My case against free books

Brilliantly written.


8 thoughts on “My case against free books

  1. One seemingly cannot win. The theory behind allowing books to be read for free is that enough people will go into rave mode about them to generate subsequent sales of the book and/or of others by the same writer. Very occasionally it has worked like that, but mostly one is adding self-insult to the injury of all the blood, sweat and tears of the writing process.
    One problem is that people are far more likely to put a free book on the ‘read later or maybe never’ list than even ones bought very cheaply on a sale. Money spent = value wanted.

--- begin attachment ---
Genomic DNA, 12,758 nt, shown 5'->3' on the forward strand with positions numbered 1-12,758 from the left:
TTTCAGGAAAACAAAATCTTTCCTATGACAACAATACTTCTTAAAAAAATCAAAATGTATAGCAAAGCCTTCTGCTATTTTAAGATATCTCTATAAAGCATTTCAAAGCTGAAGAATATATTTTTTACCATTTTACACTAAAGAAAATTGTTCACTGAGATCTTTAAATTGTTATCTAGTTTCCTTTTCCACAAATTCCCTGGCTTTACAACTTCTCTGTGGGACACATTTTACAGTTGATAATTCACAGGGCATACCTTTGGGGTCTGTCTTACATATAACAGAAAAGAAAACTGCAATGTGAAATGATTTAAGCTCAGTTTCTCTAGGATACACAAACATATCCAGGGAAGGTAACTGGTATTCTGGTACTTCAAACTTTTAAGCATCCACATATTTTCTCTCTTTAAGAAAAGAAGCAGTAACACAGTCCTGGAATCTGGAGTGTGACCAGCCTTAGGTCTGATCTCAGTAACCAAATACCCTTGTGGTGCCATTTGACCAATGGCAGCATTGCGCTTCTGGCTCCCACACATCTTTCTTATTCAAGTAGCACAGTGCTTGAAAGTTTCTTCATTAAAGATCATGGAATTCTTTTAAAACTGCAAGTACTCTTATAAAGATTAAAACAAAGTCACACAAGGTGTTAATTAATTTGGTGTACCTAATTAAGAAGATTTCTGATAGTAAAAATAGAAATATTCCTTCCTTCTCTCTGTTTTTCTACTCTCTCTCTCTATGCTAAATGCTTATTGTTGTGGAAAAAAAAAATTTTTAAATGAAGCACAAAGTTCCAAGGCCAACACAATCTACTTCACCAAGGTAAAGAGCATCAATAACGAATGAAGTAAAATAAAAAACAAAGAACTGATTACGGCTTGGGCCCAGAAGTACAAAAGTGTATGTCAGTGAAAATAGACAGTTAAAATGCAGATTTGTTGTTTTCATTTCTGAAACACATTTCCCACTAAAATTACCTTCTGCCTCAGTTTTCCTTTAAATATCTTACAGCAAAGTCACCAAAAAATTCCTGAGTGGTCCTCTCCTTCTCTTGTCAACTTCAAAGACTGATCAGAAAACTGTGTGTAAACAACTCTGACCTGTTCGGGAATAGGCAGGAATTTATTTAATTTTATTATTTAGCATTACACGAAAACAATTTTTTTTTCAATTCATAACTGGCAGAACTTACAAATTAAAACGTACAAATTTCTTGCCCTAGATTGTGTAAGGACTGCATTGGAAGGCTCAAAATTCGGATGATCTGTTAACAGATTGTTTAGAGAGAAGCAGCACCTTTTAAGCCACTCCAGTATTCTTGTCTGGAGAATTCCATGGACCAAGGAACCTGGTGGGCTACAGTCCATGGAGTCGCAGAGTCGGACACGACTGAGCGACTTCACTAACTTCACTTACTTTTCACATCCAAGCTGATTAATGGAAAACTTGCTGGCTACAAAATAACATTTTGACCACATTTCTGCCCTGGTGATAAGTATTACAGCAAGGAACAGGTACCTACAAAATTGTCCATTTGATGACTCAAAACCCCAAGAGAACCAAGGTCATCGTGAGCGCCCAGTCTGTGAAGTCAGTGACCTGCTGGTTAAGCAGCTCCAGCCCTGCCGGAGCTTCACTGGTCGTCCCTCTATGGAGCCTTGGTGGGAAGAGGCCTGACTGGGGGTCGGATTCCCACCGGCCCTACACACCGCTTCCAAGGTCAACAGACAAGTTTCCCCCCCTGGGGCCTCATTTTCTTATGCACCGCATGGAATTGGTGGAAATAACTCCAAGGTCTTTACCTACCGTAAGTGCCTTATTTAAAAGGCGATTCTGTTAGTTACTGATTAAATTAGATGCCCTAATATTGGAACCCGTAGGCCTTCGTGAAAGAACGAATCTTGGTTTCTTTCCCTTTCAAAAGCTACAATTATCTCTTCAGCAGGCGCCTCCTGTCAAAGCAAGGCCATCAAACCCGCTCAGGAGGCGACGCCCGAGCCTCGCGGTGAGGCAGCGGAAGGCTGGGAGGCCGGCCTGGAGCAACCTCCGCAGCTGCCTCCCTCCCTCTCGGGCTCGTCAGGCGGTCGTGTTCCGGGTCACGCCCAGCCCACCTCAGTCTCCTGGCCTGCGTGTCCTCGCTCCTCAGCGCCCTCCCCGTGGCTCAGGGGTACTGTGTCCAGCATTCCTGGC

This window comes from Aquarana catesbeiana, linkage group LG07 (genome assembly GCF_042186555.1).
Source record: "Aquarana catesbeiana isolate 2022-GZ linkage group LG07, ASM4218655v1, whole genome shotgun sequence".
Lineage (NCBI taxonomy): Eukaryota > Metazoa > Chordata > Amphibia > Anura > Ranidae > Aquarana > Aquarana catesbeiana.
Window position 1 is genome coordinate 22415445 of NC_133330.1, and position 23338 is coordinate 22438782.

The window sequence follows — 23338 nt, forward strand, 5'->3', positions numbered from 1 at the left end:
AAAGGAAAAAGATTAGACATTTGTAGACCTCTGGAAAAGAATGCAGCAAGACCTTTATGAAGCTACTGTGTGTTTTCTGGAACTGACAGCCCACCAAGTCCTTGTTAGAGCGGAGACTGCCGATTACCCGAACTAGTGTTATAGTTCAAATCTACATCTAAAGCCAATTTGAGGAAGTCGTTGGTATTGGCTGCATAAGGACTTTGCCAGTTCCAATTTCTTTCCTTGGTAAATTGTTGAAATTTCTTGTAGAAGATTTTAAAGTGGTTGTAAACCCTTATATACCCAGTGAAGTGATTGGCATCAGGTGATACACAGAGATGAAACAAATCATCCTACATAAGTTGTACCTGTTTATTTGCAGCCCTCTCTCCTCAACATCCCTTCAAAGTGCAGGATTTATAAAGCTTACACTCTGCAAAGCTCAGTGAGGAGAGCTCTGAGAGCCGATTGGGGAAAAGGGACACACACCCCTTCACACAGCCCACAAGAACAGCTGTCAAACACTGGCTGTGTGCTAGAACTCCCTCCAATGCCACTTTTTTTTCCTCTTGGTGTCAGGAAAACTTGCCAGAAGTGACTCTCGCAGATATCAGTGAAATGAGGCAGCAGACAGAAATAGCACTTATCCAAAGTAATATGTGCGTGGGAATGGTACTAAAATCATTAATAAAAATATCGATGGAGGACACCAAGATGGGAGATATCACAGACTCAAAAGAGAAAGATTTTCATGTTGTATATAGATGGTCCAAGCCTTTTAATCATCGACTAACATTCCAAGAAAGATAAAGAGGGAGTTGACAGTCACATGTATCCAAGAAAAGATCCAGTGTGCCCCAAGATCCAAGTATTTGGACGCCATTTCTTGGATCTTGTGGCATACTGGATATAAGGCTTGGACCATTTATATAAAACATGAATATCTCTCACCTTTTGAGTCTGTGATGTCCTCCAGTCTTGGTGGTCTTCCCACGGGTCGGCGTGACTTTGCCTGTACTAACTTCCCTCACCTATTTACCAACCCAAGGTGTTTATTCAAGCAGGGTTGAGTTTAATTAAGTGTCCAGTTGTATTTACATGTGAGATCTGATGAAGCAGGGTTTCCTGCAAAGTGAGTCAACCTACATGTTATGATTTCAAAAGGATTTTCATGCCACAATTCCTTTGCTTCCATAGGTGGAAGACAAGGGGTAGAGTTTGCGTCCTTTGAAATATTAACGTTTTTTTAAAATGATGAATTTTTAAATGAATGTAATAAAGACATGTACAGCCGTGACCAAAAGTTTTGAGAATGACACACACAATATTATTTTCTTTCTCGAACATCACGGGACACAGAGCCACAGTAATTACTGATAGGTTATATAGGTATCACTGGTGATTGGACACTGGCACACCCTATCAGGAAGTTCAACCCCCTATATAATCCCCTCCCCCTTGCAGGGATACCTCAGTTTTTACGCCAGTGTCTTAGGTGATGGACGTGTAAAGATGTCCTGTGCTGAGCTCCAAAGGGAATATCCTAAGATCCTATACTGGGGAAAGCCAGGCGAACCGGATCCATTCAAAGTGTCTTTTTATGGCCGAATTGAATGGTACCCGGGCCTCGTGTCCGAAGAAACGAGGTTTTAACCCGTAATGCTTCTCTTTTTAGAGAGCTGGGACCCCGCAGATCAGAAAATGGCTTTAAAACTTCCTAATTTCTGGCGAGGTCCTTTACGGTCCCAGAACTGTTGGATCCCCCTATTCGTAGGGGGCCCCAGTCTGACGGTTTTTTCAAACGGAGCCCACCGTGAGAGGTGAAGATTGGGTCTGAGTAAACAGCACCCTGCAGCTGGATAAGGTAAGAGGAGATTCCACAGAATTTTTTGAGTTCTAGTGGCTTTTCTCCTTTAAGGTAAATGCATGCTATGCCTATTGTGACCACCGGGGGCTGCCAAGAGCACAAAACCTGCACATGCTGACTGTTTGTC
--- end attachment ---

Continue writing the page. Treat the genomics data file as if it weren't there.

• As a very young gigging musician I once came across a pub owner (hubbs & I were playing in pubs at that point) who didn’t want us to come and play because we were not charging enough. His rationale: “Why are you so cheap? You can’t be any good then, can you?” It’s a lesson that went deep.

  2. I have never subscribed to the free book syndrome. I believe it devalues the worth of the book and the writer. If a person is unwilling, or unable to purchase a book then visit the library. That is one reason why libraries exist.

    Besides, I enjoy owning books so I can read them over and over.
    I like to think there are enough people out there who feel the same way.

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